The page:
Thursday, April 10, 2014 | 2:01 a.m.
What’s wrong with Professor John Christy asking questions about climate change? It’s not that he asked the question; it’s that he doesn’t accept the answers.
The answer by 98 percent of all climate scientists is that the earth is warming, and its cause is primarily man burning carbon fuels. Everyone on earth is affected, and the effects are mostly detrimental.
Science is always about asking questions, but it’s also about accepting the proven answers.
In his Monday letter to the editor “More to learn on climate change,” Bill Cramer said that gravity is settled. However, in a March 17 paper about gravity waves, scientists say a “review will be needed before there can be any scientific consensus about these new findings.”
We have questions about the nature of gravity, but we have no doubt a dropped rock will fall to the ground.
Even though we have questions about anthropogenic climate change, we know that if the world doesn’t cut pollution of heat-trapping gases, the already noticeable harms of global warming could spiral out of control, according to the leader of the Intergovernmental Panel on Climate Change.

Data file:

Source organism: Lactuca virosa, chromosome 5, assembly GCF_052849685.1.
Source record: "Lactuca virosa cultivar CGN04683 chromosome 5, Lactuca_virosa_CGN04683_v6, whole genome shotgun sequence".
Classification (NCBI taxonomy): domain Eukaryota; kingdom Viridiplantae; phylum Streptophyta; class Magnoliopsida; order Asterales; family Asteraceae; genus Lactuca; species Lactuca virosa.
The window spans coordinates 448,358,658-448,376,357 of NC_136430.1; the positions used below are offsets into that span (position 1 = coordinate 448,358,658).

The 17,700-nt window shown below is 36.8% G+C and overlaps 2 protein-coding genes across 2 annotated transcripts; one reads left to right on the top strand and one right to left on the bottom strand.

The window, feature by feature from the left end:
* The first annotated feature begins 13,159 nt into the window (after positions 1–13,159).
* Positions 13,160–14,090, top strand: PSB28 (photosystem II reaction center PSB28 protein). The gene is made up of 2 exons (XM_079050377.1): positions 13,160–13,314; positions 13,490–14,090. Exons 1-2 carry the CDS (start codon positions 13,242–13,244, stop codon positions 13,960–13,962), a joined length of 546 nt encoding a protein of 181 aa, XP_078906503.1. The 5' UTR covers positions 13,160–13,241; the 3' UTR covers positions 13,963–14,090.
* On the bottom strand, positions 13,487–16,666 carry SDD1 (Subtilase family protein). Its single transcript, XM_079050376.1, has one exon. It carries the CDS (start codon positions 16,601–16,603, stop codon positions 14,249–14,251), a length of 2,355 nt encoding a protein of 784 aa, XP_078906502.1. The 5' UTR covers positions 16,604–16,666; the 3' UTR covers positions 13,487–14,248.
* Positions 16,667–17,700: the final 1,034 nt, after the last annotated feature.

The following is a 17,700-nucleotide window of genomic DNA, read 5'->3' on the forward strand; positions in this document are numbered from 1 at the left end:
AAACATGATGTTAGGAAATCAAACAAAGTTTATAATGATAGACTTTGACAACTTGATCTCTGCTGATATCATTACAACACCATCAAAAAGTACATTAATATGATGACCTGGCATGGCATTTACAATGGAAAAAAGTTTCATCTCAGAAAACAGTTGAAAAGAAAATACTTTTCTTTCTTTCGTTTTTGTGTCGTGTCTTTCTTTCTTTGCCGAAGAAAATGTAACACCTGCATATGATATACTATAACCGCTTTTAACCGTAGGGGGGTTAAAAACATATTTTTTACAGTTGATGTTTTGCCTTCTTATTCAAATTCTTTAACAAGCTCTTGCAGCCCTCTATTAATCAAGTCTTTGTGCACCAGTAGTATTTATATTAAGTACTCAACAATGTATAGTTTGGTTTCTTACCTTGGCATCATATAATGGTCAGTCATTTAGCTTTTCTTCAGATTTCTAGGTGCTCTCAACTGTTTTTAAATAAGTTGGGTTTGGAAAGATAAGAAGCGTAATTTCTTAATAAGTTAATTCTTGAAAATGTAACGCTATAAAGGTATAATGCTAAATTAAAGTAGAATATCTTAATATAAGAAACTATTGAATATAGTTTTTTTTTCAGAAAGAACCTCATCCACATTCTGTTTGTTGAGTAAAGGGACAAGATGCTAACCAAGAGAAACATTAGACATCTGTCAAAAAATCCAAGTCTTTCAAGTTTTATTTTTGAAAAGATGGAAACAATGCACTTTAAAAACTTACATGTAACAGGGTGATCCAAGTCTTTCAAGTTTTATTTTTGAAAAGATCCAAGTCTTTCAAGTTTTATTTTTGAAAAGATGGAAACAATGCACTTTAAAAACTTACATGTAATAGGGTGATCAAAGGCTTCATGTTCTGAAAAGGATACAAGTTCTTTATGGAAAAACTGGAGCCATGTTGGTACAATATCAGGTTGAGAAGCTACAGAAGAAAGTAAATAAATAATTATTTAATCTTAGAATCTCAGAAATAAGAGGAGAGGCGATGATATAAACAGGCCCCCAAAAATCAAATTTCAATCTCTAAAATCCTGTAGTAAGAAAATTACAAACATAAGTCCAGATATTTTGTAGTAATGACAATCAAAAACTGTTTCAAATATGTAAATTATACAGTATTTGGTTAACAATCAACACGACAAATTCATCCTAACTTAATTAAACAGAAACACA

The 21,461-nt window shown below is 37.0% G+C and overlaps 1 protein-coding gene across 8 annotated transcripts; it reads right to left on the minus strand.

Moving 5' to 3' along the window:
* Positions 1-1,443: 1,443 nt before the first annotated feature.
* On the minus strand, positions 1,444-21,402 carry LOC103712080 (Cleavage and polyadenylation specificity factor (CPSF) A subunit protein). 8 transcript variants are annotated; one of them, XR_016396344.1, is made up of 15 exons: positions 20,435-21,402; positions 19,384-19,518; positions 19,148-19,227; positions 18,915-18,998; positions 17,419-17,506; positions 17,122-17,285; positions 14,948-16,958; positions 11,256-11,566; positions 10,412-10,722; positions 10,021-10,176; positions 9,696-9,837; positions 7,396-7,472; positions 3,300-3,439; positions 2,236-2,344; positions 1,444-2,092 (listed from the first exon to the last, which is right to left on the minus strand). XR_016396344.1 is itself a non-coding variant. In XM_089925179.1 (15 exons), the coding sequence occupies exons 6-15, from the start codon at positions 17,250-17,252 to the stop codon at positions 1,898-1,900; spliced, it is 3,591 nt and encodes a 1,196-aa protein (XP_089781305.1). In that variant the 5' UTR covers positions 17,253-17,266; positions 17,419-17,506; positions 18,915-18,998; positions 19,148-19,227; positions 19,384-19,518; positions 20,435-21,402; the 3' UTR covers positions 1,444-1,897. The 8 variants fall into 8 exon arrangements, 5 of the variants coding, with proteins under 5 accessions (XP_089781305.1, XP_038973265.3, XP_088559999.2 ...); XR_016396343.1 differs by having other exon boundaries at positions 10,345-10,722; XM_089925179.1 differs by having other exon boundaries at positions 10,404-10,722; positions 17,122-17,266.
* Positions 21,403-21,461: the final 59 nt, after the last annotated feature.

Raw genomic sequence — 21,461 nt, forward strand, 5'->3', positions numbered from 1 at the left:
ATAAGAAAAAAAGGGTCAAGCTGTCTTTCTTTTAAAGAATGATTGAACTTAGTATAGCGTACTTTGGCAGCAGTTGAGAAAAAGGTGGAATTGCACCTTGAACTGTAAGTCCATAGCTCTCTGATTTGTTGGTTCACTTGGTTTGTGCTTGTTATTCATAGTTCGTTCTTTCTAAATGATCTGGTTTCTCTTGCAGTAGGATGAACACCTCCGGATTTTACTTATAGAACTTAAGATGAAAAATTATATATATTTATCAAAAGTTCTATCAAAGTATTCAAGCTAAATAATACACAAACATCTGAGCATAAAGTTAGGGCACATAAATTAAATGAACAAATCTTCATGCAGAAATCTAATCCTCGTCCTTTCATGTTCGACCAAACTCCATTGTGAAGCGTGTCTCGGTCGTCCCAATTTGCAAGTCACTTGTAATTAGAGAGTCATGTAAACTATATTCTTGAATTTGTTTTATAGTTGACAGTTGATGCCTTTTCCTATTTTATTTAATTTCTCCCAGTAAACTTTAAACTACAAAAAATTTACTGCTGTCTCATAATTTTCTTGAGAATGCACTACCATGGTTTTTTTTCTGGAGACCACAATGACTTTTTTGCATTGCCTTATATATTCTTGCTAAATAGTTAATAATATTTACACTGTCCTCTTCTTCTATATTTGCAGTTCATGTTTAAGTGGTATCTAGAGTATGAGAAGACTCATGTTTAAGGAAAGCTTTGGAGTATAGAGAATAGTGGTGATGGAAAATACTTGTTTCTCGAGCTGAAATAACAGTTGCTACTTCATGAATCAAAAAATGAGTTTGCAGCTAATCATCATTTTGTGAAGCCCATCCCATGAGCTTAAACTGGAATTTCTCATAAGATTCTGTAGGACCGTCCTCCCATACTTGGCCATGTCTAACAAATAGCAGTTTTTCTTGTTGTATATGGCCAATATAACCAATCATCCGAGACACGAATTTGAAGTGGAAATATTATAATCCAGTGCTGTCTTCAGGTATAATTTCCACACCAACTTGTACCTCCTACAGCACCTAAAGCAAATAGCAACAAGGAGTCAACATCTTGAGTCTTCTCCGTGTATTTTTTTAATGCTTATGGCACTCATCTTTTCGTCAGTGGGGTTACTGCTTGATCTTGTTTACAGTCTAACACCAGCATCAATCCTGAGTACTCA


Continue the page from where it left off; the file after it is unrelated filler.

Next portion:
People with an agenda can always find questions to ask about any scientific endeavor since science lives on the edge between knowledge and the unknown.
Climate change is no exception, but the preponderance of evidence supports man-made global warming.
We need to stop quibbling about the details, take action to curb carbon emissions, and prepare for disastrous storms, floods and drought.